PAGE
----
A poem.

In the course of the tidying up, which, as courses go, has lasted a year, I discovered a poem I wrote on the back of an envelope, the inside and three sheets of telephone message paper.   I remember writing it and have searched the website for where I have put it, without success.  Quite a lot of stuff gets put in the wrong place – there’s a lot of Dementia diaries in Uncategorised, such as Sayings, which were reported verbatim from my mother.  The second lot of Sayings ended up in The Parrot Has Landed, because they were quite hilarious.

I cannot find this anywhere, except, of course, here.

The haberdashery continuum.

My Great Uncle, Mr. Scroate
Lost a button from his coat.

It dropped off down the nearest drain
He could not fish it out again.

It floated down the sewer and then
Joined more sewers in a giant drain.

One giant drain, then two, then three,
The button floated out to sea.

Being made of bone it did not sink
But floated onwards through the drink.

I bet you bet a million quid
That it was eaten by a squid.

Or bravely saved by clever Flipper
And you’d be wrong; it was a kipper

Unkippered yet, a fishy glutton
It nearly choked upon the button.

He swallowed it, he thought he should
The calcium would do him good.

But though he got it past his jowl
It caused a blockage in his bowel.

His gasses trapped, a dreadful fate,
The poor thing started to inflate.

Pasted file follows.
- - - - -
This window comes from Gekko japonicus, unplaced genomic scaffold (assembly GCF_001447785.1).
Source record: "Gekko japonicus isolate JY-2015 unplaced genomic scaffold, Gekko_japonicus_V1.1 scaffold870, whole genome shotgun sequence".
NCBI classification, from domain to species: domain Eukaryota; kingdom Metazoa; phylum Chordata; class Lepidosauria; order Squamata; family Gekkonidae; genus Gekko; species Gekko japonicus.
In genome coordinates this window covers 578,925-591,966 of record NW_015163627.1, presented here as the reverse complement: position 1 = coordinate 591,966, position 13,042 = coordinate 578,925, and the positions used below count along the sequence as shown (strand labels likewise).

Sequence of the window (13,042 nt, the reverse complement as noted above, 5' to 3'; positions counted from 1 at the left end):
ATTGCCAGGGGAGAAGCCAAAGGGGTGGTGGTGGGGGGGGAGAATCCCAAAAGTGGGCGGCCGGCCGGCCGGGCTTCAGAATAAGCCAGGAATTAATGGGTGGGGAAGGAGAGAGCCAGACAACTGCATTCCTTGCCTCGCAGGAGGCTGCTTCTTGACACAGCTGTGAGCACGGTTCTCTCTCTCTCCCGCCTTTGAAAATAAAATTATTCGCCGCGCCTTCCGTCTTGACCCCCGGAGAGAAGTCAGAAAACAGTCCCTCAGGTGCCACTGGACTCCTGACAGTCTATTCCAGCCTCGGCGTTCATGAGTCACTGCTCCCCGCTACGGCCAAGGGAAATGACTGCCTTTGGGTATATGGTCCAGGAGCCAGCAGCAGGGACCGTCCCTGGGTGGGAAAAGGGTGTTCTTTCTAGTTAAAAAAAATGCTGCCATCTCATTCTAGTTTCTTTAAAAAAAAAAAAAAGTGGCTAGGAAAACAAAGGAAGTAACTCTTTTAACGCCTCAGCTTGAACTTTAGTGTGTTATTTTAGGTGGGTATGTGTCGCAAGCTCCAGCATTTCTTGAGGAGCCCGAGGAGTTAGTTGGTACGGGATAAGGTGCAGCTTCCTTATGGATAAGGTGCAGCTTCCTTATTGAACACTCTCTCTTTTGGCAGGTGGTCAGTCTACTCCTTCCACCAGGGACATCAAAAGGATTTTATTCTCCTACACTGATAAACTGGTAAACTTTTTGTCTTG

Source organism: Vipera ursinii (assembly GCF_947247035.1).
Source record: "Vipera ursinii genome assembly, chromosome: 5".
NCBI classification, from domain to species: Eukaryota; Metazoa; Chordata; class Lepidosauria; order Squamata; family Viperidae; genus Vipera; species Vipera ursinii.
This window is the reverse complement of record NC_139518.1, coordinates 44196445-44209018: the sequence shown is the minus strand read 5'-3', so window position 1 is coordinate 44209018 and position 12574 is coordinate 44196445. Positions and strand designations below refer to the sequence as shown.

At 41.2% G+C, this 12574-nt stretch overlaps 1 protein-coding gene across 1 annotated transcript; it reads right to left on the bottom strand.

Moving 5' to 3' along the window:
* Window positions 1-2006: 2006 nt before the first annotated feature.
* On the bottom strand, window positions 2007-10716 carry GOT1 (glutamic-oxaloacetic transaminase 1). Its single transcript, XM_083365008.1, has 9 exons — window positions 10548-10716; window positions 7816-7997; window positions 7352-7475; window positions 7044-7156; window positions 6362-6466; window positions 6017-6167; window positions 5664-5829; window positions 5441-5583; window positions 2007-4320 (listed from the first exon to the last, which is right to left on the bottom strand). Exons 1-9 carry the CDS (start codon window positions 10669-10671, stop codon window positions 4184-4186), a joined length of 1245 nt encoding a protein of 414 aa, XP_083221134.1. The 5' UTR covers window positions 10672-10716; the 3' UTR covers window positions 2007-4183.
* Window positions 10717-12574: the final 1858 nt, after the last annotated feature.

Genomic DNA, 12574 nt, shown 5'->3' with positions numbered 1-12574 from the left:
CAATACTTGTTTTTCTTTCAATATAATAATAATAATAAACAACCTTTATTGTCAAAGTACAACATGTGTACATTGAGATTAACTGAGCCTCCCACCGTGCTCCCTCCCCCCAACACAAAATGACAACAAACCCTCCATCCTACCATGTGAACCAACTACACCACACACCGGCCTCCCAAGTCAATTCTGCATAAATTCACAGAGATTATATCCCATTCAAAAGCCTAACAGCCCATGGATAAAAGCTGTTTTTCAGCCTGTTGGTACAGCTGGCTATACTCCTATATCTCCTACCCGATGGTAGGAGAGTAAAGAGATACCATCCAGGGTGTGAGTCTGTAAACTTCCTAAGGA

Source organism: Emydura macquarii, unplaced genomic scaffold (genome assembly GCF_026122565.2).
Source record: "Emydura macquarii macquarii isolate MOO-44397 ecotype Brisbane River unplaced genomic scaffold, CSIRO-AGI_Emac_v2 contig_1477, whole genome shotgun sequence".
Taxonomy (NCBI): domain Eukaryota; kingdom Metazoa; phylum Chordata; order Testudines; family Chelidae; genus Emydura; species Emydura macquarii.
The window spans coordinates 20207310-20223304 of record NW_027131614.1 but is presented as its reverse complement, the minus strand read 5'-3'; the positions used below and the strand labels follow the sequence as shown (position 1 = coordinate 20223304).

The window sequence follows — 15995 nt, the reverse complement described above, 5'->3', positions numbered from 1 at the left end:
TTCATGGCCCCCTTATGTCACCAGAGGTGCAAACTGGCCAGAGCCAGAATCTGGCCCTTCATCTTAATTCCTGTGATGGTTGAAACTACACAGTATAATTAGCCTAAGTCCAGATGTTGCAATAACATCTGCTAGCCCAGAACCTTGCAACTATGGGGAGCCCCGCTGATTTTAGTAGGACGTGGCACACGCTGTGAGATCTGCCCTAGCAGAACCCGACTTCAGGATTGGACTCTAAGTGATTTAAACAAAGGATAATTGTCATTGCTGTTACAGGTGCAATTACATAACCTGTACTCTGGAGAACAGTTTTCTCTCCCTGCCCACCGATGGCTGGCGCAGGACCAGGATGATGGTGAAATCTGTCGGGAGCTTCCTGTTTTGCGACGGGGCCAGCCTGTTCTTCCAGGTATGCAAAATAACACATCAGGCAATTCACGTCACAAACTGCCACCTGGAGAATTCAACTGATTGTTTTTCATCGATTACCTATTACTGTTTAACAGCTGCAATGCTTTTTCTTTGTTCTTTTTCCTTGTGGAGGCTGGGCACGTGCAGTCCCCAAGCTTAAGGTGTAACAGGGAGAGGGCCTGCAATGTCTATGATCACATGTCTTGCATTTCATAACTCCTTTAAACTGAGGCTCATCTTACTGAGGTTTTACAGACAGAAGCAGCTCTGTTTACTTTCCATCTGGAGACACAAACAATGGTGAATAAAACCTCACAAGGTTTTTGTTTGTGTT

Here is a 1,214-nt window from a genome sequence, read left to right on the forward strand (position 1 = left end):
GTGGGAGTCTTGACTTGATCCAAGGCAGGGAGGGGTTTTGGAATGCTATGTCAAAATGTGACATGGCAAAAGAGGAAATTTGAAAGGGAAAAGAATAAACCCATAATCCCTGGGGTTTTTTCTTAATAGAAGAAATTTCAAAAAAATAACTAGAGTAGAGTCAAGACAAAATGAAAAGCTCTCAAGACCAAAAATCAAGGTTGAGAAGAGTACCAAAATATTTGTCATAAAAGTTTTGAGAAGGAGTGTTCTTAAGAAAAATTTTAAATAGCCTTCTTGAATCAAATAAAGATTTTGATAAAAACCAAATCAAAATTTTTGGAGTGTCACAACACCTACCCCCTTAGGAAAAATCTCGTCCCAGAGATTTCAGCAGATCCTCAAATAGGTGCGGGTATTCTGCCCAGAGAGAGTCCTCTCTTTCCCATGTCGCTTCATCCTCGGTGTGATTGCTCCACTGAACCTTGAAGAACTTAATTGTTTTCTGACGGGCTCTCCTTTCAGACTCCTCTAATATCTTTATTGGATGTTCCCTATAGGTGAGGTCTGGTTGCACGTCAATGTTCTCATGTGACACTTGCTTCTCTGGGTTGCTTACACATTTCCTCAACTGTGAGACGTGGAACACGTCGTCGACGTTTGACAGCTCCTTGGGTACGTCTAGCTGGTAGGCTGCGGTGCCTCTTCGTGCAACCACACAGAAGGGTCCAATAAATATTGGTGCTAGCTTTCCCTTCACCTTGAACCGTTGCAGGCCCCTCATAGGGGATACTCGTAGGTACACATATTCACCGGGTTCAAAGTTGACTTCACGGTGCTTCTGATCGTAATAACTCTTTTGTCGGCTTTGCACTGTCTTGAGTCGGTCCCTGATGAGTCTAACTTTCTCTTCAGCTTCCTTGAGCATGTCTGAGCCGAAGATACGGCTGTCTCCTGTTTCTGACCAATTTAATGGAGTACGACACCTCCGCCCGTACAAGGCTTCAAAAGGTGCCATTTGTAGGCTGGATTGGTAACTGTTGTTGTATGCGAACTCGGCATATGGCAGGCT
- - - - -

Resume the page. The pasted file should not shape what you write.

He rose, and having reached the top,
Exploded with a nasty pop.

Expelled from one fate to another
The button struck a passing plover.

Who caught it, like a circus trick.
She swallowed it; it made her sick.

It made her cough, it made her frown
She struggled hard to keep it down.

Her powers of flight were sorely tested
She held her beak till she’d digested.

Thus knackered, looking for a rest
She made a landing on her nest.

And there she stayed till well past tea
Not even getting out to wee.

She yawned and preened and stretched her leg
And finally she laid an egg.

I know you think the egg contains
A chick with button bone for brains.

But that’s not so because the plover
Was sterile, as she had no lover.

But needing one without delay
She left the nest and flew away.

And thus it was two horrid boys
Could steal the egg to swap for toys

At break in school, and so they did.
The egg then rested with a kid

Elijah Scroate, who has a dozen
Eggs, or more, he is my cousin.

One day he chanced to show them to
The very same great uncle, who

Had lost the button.  So rheumatic,
When passed the egg he dropped and cracked it.

And thus the button was recovered
Drained, and sewered, and fished, and plovered.

Devout religious students know
Because the good book tells them so

That bread, if cast upon the waters
Brings loaves to feed your sons and daughters.

You’ll note this self-same text refrains
From telling you with might and main
To chuck your button down a drain.
And why? Because, as is quite plain,
You simply get it back again.


It’s litritchure, what we do here, litritchure.

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